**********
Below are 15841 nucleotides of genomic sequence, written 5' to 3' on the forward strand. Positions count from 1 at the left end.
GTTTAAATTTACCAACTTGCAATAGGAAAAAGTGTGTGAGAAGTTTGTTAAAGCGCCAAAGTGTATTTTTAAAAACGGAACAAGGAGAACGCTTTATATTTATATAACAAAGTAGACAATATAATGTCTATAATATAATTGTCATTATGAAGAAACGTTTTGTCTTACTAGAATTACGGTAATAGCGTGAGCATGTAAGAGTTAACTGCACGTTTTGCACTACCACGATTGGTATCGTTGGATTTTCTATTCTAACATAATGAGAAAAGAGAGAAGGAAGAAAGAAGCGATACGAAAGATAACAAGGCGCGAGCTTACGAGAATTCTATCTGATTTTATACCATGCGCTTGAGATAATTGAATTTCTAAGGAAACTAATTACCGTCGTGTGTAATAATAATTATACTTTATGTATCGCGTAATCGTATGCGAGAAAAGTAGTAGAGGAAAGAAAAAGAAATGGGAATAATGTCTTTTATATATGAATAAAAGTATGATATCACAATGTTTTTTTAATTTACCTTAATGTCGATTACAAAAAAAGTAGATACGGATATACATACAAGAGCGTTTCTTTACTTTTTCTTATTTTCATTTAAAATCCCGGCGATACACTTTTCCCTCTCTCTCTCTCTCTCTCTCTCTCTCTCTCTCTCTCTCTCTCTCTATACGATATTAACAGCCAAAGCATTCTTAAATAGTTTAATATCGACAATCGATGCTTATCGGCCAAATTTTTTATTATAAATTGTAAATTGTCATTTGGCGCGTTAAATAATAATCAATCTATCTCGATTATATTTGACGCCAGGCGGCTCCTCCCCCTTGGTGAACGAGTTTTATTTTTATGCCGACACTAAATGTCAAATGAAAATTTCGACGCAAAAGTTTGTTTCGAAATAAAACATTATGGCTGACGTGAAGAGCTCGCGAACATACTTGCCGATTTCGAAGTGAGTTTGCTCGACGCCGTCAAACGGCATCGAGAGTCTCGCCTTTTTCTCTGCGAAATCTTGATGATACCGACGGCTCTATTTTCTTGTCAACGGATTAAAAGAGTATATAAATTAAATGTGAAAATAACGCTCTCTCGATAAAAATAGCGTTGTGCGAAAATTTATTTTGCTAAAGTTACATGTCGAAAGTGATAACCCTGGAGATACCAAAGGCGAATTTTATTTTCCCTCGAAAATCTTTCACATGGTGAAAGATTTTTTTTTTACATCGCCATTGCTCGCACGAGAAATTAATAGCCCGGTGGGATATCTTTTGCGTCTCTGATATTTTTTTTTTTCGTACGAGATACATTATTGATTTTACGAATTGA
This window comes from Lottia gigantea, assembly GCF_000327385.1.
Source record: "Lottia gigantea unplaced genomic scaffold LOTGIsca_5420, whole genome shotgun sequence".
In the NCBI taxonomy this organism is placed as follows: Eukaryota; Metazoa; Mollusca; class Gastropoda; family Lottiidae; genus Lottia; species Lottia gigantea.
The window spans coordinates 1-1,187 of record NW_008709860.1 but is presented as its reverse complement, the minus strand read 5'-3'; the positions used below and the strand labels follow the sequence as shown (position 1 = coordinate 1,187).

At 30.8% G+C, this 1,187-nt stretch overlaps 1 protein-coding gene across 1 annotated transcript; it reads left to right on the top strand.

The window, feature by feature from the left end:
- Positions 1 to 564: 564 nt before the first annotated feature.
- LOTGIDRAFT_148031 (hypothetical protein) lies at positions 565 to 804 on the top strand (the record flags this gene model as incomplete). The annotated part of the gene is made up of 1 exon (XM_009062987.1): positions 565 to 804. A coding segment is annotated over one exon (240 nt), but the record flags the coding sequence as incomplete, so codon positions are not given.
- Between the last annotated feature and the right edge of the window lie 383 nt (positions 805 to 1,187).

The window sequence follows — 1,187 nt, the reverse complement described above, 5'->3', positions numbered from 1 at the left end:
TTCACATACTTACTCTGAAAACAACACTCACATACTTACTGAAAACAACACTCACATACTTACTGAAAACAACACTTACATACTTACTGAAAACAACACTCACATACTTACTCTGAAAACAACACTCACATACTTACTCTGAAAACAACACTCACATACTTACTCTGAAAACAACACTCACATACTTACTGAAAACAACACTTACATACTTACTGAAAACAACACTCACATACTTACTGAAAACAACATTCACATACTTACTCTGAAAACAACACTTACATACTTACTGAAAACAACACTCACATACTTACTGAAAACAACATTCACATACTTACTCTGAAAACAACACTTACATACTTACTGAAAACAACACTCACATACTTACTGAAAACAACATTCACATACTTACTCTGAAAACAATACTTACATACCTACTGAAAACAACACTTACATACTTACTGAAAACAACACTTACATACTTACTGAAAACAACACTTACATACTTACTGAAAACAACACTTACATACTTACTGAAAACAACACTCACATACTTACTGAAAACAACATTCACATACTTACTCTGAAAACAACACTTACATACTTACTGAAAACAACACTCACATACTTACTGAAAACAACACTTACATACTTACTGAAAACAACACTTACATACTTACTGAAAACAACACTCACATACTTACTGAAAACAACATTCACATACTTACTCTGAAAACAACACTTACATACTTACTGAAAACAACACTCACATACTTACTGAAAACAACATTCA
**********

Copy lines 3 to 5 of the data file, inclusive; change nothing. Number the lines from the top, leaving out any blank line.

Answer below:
This window comes from Lottia gigantea, assembly GCF_000327385.1.
Source record: "Lottia gigantea unplaced genomic scaffold LOTGIsca_5420, whole genome shotgun sequence".
In the NCBI taxonomy this organism is placed as follows: Eukaryota; Metazoa; Mollusca; class Gastropoda; family Lottiidae; genus Lottia; species Lottia gigantea.